After a disruptive year, Mexico’s light vehicle manufacturers hope to revive a sector depressed by the COVID-19 pandemic, as well as hampered by shortages of semiconductor components and energy for factories.
Some of the best opportunities for the industry’s recovery could come from U.S.-China trade tensions, along with changes initiated by the United States-Mexico-Canada Agreement (USMCA), said José Zozaya Délano, executive president of the Mexican Automotive Industry Association (AMIA).
“It is expected that during the administration of President Joe Biden, some of the imposed measures on Chinese technology platforms and products tariffs that led to a trade war during the Donald Trump term could be negotiated to strengthen their bilateral relations,” Zozaya Délano told FreightWaves.
“However, it is necessary to recognize this juncture as a window of opportunity for Mexico since this event has allowed the strengthening of the already close commercial relations between Mexico and the U.S. as strategic partners.”
Zozaya Délano said that the AMIA, along with other Mexican auto associations, is “confident that our country will be a much more attractive destination for foreign investments because of the regulations established by the USMCA.”
Mexico City-based AMIA is a civil association formed in 1951 with the goal of representing the interests of foreign vehicle manufacturers established in Mexico, including Audi, BMW, FCA, Ford, GM, Honda, JAC, KIA, Mazda, Nissan, Toyota and Volkswagen.
Zozaya Délano was appointed as AMIA president in August. Prior to joining AMIA, he was president of Kansas City Southern de México (KSCM) for 14 years. KSCM is a subsidiary of Class 1 railroad Kansas City Southern.
The trade war between the U.S. and China could favor new investments coming into Mexico as a result of the USMCA’s new rules of origin that seek to promote more North American content in new light vehicles.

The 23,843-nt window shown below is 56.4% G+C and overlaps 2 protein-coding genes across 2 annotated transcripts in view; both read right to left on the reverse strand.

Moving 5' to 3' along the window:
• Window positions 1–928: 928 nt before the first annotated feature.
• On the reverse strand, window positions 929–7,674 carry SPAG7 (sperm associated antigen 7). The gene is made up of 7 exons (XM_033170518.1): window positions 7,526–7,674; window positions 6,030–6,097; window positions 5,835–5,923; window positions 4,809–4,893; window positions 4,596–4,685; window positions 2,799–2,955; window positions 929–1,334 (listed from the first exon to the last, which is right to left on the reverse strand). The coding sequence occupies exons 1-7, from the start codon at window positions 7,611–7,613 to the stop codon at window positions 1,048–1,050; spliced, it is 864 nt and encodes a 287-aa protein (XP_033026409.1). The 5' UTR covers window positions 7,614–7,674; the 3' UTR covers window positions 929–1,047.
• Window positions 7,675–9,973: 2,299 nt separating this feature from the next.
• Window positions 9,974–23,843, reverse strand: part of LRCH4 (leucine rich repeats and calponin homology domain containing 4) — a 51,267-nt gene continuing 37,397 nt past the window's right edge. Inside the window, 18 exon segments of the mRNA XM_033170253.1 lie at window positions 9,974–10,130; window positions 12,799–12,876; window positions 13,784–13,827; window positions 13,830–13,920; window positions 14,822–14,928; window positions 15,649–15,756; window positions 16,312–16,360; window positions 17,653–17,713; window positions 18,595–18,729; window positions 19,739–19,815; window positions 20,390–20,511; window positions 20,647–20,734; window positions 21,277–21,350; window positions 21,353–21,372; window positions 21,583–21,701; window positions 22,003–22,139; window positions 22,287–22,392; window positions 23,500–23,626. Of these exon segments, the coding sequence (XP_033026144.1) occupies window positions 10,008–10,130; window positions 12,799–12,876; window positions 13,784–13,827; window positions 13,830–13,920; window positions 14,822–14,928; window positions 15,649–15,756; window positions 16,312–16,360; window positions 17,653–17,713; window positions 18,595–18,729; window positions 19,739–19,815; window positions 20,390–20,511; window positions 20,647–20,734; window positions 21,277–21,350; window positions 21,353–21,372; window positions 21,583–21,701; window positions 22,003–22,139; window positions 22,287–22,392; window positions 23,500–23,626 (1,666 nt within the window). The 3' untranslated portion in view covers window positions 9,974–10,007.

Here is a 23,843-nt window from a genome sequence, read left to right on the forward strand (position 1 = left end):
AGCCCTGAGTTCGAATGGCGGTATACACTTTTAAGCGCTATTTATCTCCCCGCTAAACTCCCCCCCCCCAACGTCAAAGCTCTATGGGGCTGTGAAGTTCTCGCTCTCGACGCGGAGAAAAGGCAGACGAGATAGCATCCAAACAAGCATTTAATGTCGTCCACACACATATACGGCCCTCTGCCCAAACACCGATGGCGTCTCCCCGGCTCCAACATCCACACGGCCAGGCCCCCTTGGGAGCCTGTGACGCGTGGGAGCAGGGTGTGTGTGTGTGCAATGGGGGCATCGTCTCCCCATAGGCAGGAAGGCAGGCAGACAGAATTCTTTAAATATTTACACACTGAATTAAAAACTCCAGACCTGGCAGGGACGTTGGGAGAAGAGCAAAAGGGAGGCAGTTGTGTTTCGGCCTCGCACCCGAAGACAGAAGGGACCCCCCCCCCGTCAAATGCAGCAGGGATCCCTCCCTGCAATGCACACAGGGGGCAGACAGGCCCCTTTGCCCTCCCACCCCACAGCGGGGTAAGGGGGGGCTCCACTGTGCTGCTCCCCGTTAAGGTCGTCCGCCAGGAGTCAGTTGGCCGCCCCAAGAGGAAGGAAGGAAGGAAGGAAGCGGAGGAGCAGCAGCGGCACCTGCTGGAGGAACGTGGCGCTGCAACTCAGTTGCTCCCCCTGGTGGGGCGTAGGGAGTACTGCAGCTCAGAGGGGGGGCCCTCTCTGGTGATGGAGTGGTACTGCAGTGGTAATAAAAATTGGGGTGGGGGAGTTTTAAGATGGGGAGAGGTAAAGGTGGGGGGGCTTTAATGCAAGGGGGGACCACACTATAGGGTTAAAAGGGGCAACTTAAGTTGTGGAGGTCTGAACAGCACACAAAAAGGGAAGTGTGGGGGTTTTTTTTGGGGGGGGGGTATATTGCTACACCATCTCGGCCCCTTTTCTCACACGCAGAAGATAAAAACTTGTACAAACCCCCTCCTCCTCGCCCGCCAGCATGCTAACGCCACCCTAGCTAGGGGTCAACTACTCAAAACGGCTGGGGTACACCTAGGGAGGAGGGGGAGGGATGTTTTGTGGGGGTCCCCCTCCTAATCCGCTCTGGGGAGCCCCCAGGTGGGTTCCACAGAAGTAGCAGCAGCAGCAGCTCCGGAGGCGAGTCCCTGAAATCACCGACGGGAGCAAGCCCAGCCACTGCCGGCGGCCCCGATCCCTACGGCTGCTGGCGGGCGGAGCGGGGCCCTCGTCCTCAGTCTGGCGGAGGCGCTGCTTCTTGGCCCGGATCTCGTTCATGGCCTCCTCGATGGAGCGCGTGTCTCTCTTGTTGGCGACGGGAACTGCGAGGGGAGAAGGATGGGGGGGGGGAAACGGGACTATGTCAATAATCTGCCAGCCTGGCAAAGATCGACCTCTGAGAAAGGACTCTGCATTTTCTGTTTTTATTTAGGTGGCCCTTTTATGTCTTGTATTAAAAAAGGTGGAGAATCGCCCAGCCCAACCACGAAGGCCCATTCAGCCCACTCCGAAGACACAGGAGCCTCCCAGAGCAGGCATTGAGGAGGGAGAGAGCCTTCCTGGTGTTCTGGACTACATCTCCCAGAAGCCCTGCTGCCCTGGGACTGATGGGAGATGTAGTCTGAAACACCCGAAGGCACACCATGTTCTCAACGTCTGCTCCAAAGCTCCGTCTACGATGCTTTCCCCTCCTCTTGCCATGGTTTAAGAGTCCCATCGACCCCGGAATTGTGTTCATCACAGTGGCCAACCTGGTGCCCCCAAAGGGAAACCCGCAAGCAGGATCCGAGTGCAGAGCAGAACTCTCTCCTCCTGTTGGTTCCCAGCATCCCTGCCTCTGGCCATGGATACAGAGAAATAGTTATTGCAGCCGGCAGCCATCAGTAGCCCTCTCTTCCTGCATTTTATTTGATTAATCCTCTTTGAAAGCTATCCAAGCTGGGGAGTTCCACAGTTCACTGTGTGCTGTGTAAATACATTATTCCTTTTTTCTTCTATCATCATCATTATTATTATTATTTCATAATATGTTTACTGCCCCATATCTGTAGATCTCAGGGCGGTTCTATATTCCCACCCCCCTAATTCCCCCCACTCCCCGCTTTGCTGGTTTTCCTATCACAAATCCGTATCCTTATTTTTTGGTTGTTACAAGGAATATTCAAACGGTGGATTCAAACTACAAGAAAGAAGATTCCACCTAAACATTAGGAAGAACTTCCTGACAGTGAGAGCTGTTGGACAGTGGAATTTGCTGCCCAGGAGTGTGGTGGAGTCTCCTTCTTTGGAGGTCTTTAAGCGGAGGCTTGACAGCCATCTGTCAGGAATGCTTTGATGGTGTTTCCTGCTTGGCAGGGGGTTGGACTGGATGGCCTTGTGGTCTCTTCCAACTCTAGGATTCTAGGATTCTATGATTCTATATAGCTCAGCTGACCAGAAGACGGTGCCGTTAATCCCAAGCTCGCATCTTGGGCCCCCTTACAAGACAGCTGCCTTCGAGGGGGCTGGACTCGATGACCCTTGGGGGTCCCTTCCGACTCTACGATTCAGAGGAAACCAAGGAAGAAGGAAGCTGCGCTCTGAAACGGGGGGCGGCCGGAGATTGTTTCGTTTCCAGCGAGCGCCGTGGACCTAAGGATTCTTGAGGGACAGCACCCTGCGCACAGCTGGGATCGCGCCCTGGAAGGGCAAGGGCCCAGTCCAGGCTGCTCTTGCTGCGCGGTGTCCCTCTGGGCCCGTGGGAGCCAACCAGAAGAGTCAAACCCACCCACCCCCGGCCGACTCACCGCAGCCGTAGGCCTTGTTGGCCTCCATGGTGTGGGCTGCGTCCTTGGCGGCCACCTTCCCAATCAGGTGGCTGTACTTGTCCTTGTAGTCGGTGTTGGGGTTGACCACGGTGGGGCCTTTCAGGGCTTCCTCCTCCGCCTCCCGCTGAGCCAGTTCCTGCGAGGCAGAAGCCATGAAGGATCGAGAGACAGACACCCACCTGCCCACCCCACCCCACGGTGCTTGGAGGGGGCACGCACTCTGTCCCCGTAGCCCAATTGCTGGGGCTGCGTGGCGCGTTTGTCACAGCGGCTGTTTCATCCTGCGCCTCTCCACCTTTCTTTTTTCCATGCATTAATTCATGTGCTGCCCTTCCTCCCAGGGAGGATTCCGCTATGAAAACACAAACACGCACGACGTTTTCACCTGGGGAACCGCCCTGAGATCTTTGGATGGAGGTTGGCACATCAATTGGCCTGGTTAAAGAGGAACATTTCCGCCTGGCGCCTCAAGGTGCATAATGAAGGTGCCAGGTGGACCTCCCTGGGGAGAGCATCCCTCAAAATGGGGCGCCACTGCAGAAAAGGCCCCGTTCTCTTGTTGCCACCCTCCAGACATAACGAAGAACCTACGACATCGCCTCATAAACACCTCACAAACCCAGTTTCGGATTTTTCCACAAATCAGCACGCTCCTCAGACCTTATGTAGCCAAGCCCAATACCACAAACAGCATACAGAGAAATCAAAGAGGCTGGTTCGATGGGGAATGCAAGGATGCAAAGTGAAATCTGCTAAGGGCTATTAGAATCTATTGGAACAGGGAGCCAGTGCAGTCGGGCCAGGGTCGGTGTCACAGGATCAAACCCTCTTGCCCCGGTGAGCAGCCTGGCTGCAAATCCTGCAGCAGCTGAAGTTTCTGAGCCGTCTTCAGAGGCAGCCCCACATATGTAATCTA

The USMCA rules require that a higher percentage of a vehicle’s content and parts come from North America and that a certain percent of a vehicle be built by North American workers earning at least $16 an hour.
“Most of these new investments could go into Tier 2, Tier 3 auto parts suppliers,” Zozaya Délano said. “In order to attract new foreign investment, we need to work together, industry and the federal government, to assure public policies that promote such investments to manufacture those auto parts that we are importing from outside the North American region.”
Rahul Oltikar, chief operating officer of Laredo, Texas-based JAMCO Group, said he could see more auto suppliers moving to Mexico because of the USMCA.
“Since your OEMs have moved down there years ago, there has been a shift for Tier 1, Tier 2, Tier 3 moving to Mexico,” Oltikar told FreightWaves.
The JAMCO Group is a cross-border trade and logistics service provider that offers trade and customs brokerage services to automotive, retail, electrical, grocery, steel and other industries.
“I think that initially it would have been more Tier 1 suppliers moving down sooner, now you [also] have your Tier 2 and Tier 3 understanding that Mexico’s economy is still growing and labor rates still remain very competitive with the global economy,” Oltikar said. “When you take a look at China and India, and the rate of growth with their labor rates that they have had over there, it’s not necessarily cost competitive to be over there anymore.”